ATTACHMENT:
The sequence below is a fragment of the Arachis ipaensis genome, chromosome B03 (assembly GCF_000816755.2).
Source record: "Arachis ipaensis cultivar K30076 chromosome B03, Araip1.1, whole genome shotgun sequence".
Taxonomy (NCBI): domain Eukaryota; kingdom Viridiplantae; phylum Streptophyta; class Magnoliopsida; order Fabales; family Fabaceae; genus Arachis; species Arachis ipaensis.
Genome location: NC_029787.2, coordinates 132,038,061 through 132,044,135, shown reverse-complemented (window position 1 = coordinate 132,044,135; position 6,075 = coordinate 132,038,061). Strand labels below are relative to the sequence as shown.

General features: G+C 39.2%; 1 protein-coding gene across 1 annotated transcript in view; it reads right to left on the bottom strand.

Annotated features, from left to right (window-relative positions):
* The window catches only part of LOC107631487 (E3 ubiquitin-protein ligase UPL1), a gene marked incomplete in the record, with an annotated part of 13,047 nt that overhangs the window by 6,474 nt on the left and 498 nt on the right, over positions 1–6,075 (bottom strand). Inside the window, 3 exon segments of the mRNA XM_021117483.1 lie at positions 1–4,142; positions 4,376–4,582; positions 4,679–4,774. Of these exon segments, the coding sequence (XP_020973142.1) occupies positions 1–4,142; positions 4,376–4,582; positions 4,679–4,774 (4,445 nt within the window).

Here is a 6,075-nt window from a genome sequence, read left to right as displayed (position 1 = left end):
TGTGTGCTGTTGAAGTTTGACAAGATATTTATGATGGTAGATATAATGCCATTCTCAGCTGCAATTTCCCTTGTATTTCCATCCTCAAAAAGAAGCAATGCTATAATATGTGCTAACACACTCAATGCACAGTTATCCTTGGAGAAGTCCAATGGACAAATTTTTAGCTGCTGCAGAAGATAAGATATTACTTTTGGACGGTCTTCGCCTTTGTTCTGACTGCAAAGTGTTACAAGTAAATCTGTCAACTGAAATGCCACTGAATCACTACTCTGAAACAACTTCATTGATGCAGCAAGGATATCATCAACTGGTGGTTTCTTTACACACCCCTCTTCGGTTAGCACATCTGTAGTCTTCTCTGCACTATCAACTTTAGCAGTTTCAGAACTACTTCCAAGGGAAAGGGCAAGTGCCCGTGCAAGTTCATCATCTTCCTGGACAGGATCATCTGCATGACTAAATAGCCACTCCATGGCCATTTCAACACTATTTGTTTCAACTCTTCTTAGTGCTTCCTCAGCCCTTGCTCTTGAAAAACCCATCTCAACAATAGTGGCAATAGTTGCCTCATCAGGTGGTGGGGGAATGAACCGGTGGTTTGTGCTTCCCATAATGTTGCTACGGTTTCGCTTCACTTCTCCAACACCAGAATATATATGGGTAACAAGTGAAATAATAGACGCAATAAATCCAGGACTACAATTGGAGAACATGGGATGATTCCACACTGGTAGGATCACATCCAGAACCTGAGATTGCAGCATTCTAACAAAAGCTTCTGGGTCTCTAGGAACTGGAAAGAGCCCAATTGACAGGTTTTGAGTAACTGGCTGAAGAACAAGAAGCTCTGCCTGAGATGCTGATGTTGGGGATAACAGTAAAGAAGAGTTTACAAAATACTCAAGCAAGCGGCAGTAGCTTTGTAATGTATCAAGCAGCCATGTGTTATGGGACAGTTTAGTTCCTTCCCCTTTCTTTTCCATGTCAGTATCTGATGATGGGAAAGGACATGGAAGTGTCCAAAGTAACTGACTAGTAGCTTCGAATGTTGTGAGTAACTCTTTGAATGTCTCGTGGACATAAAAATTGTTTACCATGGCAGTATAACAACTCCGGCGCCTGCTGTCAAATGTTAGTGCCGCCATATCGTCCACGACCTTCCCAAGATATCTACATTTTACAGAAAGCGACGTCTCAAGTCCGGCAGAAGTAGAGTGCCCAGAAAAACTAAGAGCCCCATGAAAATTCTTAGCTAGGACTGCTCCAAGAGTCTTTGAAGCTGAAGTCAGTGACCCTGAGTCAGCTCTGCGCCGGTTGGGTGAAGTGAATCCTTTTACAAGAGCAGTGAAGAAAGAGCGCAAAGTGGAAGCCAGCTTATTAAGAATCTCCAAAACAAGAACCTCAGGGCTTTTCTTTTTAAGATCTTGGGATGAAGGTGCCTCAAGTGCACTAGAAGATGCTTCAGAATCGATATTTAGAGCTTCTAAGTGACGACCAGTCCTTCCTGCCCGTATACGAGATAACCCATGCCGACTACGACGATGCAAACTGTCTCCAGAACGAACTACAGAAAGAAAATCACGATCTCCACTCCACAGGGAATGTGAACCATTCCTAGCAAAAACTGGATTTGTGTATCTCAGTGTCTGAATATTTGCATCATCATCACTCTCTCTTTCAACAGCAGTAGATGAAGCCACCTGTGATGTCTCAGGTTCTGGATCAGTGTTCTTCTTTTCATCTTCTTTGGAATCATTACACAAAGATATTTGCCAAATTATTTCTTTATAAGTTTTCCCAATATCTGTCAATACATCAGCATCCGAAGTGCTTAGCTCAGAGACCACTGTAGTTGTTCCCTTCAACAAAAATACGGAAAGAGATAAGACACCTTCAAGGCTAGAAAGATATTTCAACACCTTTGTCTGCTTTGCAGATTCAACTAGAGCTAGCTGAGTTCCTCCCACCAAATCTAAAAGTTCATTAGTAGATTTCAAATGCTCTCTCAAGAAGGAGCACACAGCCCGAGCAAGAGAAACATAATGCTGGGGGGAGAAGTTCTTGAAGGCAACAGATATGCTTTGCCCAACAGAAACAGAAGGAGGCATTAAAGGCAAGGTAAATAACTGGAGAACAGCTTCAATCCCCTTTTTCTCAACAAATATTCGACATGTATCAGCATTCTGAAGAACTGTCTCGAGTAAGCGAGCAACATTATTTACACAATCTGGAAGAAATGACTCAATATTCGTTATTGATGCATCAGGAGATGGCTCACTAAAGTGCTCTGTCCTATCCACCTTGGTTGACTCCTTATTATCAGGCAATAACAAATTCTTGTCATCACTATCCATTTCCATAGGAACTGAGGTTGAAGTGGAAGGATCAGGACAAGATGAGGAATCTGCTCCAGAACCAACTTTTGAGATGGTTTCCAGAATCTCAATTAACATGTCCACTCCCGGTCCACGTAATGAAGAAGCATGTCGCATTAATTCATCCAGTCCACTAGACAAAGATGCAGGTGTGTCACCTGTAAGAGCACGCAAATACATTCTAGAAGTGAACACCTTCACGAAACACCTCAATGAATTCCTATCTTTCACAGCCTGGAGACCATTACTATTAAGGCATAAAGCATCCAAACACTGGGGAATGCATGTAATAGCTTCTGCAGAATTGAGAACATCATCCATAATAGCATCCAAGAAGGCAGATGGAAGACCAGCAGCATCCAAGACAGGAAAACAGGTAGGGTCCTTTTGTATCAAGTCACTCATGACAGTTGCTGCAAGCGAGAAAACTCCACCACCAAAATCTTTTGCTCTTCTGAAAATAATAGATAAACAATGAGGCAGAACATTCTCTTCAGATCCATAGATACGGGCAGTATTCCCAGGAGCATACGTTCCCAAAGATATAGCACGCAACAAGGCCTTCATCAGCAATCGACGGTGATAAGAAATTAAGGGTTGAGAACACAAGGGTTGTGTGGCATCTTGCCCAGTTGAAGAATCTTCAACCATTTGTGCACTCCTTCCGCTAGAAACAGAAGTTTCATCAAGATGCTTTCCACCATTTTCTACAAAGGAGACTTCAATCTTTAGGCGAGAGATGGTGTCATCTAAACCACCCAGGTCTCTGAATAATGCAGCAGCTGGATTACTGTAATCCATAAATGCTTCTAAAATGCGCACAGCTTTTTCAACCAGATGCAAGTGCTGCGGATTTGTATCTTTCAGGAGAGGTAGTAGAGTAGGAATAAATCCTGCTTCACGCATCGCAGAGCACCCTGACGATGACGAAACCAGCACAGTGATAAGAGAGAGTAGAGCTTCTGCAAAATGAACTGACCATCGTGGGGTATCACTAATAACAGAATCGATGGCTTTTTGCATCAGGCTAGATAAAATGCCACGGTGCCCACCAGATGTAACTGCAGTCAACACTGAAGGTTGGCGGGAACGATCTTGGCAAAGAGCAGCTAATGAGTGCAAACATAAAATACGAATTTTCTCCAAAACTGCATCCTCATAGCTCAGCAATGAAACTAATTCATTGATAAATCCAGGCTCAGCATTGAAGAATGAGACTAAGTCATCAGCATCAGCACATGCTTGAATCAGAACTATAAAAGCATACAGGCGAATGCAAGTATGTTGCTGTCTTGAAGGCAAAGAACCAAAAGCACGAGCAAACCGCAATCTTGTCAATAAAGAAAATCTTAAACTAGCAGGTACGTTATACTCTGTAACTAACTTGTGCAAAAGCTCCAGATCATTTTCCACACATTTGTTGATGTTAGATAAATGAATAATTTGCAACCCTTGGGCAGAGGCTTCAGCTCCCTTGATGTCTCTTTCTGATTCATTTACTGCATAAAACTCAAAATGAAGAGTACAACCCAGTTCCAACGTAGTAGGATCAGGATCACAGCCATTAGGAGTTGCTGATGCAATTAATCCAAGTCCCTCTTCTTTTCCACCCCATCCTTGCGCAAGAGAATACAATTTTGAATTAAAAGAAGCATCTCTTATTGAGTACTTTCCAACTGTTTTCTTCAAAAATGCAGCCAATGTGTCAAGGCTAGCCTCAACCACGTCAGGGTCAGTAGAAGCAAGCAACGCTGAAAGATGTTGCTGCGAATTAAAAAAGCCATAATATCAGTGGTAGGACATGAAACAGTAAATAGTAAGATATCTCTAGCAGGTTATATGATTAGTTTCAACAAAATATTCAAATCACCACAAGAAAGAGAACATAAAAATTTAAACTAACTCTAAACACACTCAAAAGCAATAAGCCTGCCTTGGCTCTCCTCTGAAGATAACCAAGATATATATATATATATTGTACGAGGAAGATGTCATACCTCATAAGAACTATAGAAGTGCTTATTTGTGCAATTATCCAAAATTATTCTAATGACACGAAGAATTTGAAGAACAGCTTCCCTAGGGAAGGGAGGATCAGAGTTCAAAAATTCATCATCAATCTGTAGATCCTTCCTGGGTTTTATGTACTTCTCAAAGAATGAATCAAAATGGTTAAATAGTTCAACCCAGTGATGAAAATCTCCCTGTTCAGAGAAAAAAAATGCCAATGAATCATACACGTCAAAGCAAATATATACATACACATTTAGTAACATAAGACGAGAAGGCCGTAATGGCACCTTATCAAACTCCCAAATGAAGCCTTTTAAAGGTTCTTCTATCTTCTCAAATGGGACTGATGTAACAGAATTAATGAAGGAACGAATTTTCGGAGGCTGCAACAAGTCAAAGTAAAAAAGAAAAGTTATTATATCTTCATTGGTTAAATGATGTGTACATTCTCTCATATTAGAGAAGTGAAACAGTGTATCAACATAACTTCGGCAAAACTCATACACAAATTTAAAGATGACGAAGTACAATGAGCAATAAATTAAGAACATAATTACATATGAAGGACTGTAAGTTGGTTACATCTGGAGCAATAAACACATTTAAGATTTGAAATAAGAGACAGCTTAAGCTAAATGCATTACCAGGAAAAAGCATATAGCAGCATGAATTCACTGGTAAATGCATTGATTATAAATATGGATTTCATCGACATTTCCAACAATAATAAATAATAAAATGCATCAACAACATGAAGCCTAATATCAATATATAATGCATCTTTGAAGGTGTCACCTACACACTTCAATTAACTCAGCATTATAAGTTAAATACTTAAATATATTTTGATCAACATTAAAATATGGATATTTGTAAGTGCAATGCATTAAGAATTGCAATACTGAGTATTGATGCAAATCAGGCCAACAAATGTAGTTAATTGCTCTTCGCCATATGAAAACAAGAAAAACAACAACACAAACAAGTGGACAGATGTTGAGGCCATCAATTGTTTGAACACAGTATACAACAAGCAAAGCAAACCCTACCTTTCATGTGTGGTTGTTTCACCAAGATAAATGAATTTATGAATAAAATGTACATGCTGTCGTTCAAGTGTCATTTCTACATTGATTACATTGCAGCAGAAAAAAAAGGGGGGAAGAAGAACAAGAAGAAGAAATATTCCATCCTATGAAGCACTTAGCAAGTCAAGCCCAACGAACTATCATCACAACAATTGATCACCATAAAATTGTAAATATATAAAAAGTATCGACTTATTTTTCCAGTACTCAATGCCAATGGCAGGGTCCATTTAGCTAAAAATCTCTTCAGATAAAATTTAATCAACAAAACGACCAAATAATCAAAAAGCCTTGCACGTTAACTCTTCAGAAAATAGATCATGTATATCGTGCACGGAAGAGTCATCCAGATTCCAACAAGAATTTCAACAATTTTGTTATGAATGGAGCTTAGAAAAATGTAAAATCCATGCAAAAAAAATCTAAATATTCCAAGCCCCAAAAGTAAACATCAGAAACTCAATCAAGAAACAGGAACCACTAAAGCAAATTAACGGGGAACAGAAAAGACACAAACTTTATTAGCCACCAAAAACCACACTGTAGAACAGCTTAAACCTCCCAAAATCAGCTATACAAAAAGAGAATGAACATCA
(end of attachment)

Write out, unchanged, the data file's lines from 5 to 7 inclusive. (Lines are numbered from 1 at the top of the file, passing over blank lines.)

General features: G+C 39.2%; 1 protein-coding gene across 1 annotated transcript in view; it reads right to left on the bottom strand.

Annotated features, from left to right (window-relative positions):
* The window catches only part of LOC107631487 (E3 ubiquitin-protein ligase UPL1), a gene marked incomplete in the record, with an annotated part of 13,047 nt that overhangs the window by 6,474 nt on the left and 498 nt on the right, over positions 1–6,075 (bottom strand). Inside the window, 3 exon segments of the mRNA XM_021117483.1 lie at positions 1–4,142; positions 4,376–4,582; positions 4,679–4,774. Of these exon segments, the coding sequence (XP_020973142.1) occupies positions 1–4,142; positions 4,376–4,582; positions 4,679–4,774 (4,445 nt within the window).